- Family Elder
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- Joined: Fri Jun 04, 2004 2:00 pm
- Location: Canada - Ontario - South-West
Unlike some other diseases which have clear and consistent symptoms from one person to the next, MS is highly variable which leads some people to believe its mostly in our heads. Well, actually it is, but I think you know what I mean.
Then there is the issue of the other person they know of who has MS and you don't match that person's profile, therefore you really don't have MS.
The first time you fall flat on your face for no good reason in front of them, their attitudes might change.
Sometimes I use real world analogies especially to describe my neuropathic pain. For example, early on after my diagnosis I told a couple of people that it's like waking up everyday and finding out that some S.O.B. has put nettles into my sock and that they always seem to be able to pick out the one I'm going to put on my right foot. For folks in other parts of the world, nettles are a common weed in my area which are covered with fine bristles that cause intense skin irritation and burning. More recently, I've described the neuropathic pain as though it was like having my foot wrapped in hot, coarse sand paper. In any case, these analogies give the other person a readily available visualization tool. One word of caution though, for your own peace of mind, try not to get caught up on your specific analogy. Obsessing on the visualization will often make the pain more focused. Clearly, that's not a desirable end product. Still, they serve as a useful tool when communicating to people who otherwise can't see anything wrong.titanicstart wrote:Hello All, I am having a hard time explaining to my friends and family what MS is like.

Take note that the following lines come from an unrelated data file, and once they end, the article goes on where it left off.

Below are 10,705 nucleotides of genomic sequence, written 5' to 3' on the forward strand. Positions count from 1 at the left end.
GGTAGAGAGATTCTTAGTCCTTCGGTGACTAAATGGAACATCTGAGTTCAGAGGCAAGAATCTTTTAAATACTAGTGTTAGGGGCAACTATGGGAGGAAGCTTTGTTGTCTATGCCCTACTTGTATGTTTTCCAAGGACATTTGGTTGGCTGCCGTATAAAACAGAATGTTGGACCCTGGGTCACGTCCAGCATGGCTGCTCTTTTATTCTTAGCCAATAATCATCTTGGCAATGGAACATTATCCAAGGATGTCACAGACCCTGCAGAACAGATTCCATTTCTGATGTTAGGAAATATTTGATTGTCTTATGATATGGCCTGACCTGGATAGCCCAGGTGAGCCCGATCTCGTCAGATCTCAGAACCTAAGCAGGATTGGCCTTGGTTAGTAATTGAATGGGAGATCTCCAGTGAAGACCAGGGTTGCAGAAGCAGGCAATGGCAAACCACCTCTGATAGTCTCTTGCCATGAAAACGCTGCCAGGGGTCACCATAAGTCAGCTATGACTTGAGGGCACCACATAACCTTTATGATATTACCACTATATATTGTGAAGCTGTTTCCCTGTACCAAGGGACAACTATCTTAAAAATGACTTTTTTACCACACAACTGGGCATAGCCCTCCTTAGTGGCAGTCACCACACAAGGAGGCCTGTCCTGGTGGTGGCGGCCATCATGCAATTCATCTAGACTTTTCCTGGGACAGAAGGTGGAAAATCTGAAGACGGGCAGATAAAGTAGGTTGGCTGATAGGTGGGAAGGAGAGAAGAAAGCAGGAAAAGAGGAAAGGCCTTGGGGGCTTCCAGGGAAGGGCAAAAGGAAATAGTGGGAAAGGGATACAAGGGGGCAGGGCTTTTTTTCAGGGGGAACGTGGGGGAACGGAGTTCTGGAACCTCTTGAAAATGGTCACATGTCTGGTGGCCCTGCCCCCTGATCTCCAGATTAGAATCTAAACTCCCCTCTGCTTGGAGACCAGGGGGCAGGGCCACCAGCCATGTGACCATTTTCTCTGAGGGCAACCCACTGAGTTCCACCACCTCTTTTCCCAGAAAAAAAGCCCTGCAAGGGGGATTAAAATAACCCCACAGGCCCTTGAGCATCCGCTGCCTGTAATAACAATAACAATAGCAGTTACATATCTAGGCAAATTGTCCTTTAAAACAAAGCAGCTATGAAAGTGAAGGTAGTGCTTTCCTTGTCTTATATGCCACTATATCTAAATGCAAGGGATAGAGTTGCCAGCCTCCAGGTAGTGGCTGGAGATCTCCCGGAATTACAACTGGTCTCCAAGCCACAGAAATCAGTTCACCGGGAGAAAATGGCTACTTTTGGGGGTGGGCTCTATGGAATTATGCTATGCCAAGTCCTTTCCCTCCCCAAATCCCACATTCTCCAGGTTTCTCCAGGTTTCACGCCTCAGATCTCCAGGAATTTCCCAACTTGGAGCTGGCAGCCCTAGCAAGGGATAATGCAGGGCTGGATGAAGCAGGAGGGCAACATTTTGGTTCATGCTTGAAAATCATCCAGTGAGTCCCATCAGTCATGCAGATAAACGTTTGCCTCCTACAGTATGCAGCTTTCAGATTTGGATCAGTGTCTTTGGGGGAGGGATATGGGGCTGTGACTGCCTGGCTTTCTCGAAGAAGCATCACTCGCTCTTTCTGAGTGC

This tend people to see me just as a sick guy.
Since that i prefer to not speak about it, unless i have serious problems: relapse eg.
Also, i have a very limited list of people to speak about it.
Otherwise, if you want to explain MS, just say neurological system is like an electric one, and that ms hurts connexions between your brain and your body, which can cause disfunctions in any part of your body.
Anyways, I decided to write an article on my blog that would help explain to people with little to no medical knowledge what the disease is. I'm posting a link for you, you can check it out and if you like it maybe it will help you explain what MS is. You can even just send them a link and let them read it on their own.
http://mattsms.blogspot.com/2010/09/so- ... rosis.html
As someone mentioned above, people are afraid of what they can't see, it's human nature... I think the best and only thing you can do is just talk to them about your progress and how you feel. Give them something to see and don't bank on falling flat on your face LOL, not a pleasant way to get the point across though it will probably do the trick... I know this sucks, but honestly this is when you find out who your real friends are... Good luck!
Also, on my blog you will find a link to my facebook along with my e-mail address, feel free to hit me up anytime!